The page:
Mayor Rahm Emanuel, Alderman Walter Burnett, Alderman Ameya Pawar and the Chicago for All Coalition today introduced an ordinance that would establish a 6-month moratorium on the conversion and demolition of Single Room Occupancy (SRO) housing and residential hotels in Chicago. Up to 6,000 units are at risk due to the conversion of SROs and residential hotels into market rate housing. The moratorium will preserve current SROs and residential hotels while the City works with property owners, developers, nonprofits, and advocates to develop a new, permanent ordinance that balances the need for economic growth with affordable housing options.
“There is a critical balance between development that will help spur Chicago’s economy into the future and providing safe and affordable housing for its residents. This ordinance allows us the time to fully evaluate what a balanced proposal will look like,” said Mayor Emanuel. “We will continue to work with community leaders and advocates to come to an agreement that takes both of these important aspects of our city’s growth into consideration.”
The moratorium ordinance will prohibit the issuance of any City building permits that would result in the demolition or conversion of SROs and residential hotels. Specifically, it will prevent the issuance of permits allowing conversion of all or part of an SRO or residential hotel to a commercial, industrial, or other non-residential or residential use. The moratorium will also prohibit any action that reduces the number of units, whether through complete or partial demolition of the building, or by combining two or more units.
“The people who live in SROs may be invisible to most of Chicago, but they are citizens of Chicago and deserve the same chance at a roof over their heads as anyone else in the city,” said Alderman Walter Burnett, Jr.
SROs and residential hotels, which are generally acknowledged as the housing of last resort for some of the city’s poorest and most vulnerable residents, have declined in number dramatically over the past five years. In the past three years, at least four SRO hotels have closed, including the Belair Hotel, Sheffield House and the Chateau Hotel, leaving close to 600 residents displaced and with no viable housing alternatives.
"I look forward to partnering with the Mayor, my fellow sponsors, property owners, and ONE Northside to develop a SRO preservation ordinance which balances the interests of property owners with the City's goal of preserving all types of affordable housing; and I applaud the Mayor's commitment to preserve SRO units--for many this is a housing of last resort,” said Alderman Ameya Pawar.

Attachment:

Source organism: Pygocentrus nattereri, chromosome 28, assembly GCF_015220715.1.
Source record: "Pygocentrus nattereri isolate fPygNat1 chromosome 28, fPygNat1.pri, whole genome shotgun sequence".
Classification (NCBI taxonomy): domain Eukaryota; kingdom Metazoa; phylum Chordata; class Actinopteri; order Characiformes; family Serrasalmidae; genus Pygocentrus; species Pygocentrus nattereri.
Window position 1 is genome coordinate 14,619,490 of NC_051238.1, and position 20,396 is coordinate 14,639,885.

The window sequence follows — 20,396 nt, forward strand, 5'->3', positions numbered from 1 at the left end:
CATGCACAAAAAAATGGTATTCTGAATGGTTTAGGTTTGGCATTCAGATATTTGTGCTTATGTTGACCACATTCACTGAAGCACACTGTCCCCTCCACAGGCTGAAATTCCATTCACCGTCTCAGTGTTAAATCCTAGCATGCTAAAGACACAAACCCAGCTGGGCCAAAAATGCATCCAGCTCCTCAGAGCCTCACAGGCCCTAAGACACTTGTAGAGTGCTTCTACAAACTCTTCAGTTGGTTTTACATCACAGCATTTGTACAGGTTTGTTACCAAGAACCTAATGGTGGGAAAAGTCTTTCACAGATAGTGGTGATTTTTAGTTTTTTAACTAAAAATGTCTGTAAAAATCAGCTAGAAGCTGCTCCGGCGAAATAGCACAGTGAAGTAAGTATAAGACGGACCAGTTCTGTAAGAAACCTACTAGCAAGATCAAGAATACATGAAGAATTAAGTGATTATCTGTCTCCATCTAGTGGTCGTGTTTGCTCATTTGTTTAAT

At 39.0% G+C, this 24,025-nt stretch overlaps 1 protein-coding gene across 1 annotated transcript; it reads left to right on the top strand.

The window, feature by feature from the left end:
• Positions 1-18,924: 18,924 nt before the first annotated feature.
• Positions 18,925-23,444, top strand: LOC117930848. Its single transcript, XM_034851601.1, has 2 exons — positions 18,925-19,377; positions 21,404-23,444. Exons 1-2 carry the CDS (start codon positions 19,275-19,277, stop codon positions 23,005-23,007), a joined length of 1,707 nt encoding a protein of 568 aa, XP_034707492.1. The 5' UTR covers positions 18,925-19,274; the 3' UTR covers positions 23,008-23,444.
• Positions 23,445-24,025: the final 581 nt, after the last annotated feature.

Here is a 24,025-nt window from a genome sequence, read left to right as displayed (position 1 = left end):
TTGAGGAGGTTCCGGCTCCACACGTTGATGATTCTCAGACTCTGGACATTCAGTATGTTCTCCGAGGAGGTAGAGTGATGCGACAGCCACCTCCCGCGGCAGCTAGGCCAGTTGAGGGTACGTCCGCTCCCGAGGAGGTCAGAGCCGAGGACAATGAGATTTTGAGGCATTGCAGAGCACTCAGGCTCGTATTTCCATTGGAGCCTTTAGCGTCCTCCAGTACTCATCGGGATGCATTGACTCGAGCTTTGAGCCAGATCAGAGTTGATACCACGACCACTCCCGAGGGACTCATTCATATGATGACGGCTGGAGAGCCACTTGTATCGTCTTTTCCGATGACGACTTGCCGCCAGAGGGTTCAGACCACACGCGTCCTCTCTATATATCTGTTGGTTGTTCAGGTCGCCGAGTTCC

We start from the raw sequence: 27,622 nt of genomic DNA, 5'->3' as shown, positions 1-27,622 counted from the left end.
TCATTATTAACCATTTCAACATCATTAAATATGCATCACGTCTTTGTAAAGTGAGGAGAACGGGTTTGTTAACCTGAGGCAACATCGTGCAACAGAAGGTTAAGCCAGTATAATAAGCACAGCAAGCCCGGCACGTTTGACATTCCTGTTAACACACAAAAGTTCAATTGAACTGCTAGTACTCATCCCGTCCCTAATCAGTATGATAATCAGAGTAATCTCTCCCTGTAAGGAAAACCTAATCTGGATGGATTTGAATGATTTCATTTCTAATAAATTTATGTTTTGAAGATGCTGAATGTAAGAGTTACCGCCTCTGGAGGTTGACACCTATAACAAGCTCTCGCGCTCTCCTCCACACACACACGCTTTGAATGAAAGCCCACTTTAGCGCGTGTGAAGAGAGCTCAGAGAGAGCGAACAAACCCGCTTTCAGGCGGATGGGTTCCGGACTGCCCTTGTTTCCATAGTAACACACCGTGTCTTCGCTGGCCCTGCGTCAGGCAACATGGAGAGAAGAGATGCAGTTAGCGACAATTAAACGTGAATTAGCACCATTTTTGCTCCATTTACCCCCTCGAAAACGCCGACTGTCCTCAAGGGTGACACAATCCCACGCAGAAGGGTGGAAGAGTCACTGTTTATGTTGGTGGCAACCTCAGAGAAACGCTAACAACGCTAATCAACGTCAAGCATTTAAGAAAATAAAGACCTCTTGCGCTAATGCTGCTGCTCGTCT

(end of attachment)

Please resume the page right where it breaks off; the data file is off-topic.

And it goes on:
Since 2008, 30 of the City’s licensed SROs have closed and only 5,000 to 6,000 units remain in the City’s 73 licensed SROs. According to the Chicago for All Coalition, since 2011, more than 2,000 SROs and residential hotel rooms have been converted by developers into higher-priced residential buildings.
John Bartlett, Executive Director of the Metropolitan Tenants' Organization, stated, "SROs are a vital part of the overall affordable housing picture in Chicago. They are often the first step out of homelessness, and we can't afford to lose any more SROs to market rate development than we already have."
“SROs are a vital part of our city’s housing stock. It is often the last type of housing someone can affordably access before they fall into homelessness, said Eithne McMenamin, Associate Director of Policy at the Chicago Coalition for the Homeless. “Considering how many units we’ve lost in just the past few years, it is critical that we work together to preserve the SROs that remain.”
“Losing SRO housing has devastating consequences for the disabled, working poor, and others who call these units home. We must not lose more units. We must make sure all people have access to clean, safe and affordable housing," added Adelaide Meyers, a former tenant of the now-shuttered Norman Hotel in Uptown and member of ONE: Northside, the organization leading the Chicago for All Coalition.
The Chicago for All Coalition is headed by ONE Northside, the Chicago Coalition for the Homeless and the Sargent Shriver National Center on Poverty Law. The City, Alderman Burnett, Alderman Pawar and the Chicago for All Coalition developed the moratorium ordinance to stem further displacement of the City’s poorest and most vulnerable residents while a more permanent and balanced solution is developed.